Country-specific regulations that allow the import of unapproved medicine
Select a country and you will see the specific country regulations here.
Importing a medicine that is unapproved by the Therapeutic Goods Administration (TGA) is possible under the Personal Importation Scheme.Visit the government website.
Patients can import medicines into Brazil even if they are not approved by Agência Nacional de Vigilância Sanitária Anvisa, provided they are strictly for personal use and do not contain restricted substances.Visit the government website.
Through Health Canada's special access programs (SAP), health care professionals may access non-marketed drugs and medical devices not yet approved for sale in Canada.Visit the government website.
Importing a medicine that is not yet approved by the European Medicines Agency (EMA) and/or French Agence nationale de sécurité du médicament et des produits de santé (ANSM), is possible without an import authorisation when the medicine is for personal use for an individual patient.Visit the government website.
Patients can import medicines not approved in the EU or by The Federal Institute for Drugs and Medical Devices (Bundesinstitut für Arzneimittel und Medizinprodukte or BfArM) in Germany under certain conditions.Visit the government website.
It is possible for patients to import medicines that are not approved in India, as stipulated by the Central Drugs Standard Control Organization of the Ministry of Health & Family Welfare India for personal use and under specific conditions.Visit the government website.
The New Zealand Medicines and Medical Devices Safety Authority, Medsafe, stipulates that patients can legally import medicines for personal use from overseas.Visit the government website.
The Drug Regulatory Authority of Pakistan (DRAP) specifies that patients can import unapproved medicine in small quantities and only for personal use.Visit the government website [PDF].
Patients in Poland can import medicine that is not approved in Poland for personal use, as stipulated by the Polish Ministry of Health.Visit the government website.
Patients in Romania can import medicine that is not approved in Romania only for personal use, with a few exceptions that can be consulted in the “ORDIN nr. 680 din 16 iulie 2003” by the Ministry of Health on the Legislative Portal.Visit the Legislative Portal.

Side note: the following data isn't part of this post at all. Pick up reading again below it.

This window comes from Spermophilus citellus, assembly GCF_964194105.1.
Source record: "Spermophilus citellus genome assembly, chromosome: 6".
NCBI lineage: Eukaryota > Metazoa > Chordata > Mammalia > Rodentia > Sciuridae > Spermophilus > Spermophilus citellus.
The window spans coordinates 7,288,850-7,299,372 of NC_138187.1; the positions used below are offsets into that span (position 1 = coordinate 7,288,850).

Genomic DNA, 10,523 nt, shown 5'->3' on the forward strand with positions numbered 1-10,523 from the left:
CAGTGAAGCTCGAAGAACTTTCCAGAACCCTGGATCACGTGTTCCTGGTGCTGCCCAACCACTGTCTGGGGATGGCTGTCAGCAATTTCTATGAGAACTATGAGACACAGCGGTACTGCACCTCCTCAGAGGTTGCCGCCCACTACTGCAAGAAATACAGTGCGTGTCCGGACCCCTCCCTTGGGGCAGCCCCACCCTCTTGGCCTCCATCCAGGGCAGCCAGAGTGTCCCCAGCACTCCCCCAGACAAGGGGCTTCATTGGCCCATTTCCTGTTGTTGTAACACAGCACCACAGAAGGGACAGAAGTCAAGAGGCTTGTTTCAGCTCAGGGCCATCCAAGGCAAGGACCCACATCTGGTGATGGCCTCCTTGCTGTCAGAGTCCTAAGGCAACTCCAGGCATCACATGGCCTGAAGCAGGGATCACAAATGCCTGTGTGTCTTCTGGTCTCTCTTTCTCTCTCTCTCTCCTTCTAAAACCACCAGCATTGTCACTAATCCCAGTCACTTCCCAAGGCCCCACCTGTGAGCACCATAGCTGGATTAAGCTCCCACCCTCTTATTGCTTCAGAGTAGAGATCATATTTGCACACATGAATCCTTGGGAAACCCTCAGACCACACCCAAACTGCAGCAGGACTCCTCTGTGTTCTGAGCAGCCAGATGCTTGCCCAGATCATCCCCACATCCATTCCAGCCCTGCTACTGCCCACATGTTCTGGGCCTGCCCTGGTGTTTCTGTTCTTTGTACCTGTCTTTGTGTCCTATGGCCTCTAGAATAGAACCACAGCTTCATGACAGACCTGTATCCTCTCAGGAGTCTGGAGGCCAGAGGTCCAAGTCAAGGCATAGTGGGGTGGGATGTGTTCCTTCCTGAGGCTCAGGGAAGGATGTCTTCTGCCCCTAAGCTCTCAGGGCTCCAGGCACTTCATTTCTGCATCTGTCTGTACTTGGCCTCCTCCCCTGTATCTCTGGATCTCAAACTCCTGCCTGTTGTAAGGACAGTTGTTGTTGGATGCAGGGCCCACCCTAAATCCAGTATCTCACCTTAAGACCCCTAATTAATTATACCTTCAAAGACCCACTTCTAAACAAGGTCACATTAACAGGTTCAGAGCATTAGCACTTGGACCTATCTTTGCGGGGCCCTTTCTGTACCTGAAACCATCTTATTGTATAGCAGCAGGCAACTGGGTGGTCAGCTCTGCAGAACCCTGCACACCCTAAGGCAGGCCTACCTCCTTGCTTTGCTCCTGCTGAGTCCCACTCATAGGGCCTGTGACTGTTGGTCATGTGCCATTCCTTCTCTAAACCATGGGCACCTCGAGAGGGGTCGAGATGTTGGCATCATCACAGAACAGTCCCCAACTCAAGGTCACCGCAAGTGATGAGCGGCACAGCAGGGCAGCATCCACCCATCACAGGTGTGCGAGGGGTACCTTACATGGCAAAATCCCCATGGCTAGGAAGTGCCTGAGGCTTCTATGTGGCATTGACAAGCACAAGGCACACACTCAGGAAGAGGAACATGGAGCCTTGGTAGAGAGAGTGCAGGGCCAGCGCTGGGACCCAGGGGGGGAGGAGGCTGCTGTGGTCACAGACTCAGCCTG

Importing a medicine for personal use that is unapproved by the European Medicines Agency (EMA) and/or The Spanish Agency of Medicines and Medical Devices (AEMPS), is possible under a special access program via an online application.Visit the government website.
According to the Ministry of Health, Turkish Medicines and Medical Devices Agency, it is legal to import unapproved medicines into Turkey for personal use, but there are many conditions.Visit the government website.
The UK Government stipulates on their website that doctors may prescribe an unlicensed medicine if they think it will treat their patient’s condition effectively and the benefits are greater than any risks.Visit the government website.
Importing a medicine that is not approved by the Food and Drug Administration (FDA) is possible under a policy named Personal Importation Policy (PIP).Visit the FDA website.
We can help you access medicine
If you wish to order medicine with us, we’ll inform you exactly what the regulations for your country are and what paperwork is required, in some cases we can even provide you with templates ready to be filled in.Please note that you can only order a medicine if you have a prescription from your treating doctor.
Simply search for your medicine in the Search bar or in the menu under Medicines and place a Request for details.
Frequently Asked Questions | Legal framework | The prescription
Our Patient Support Team will be happy to assist you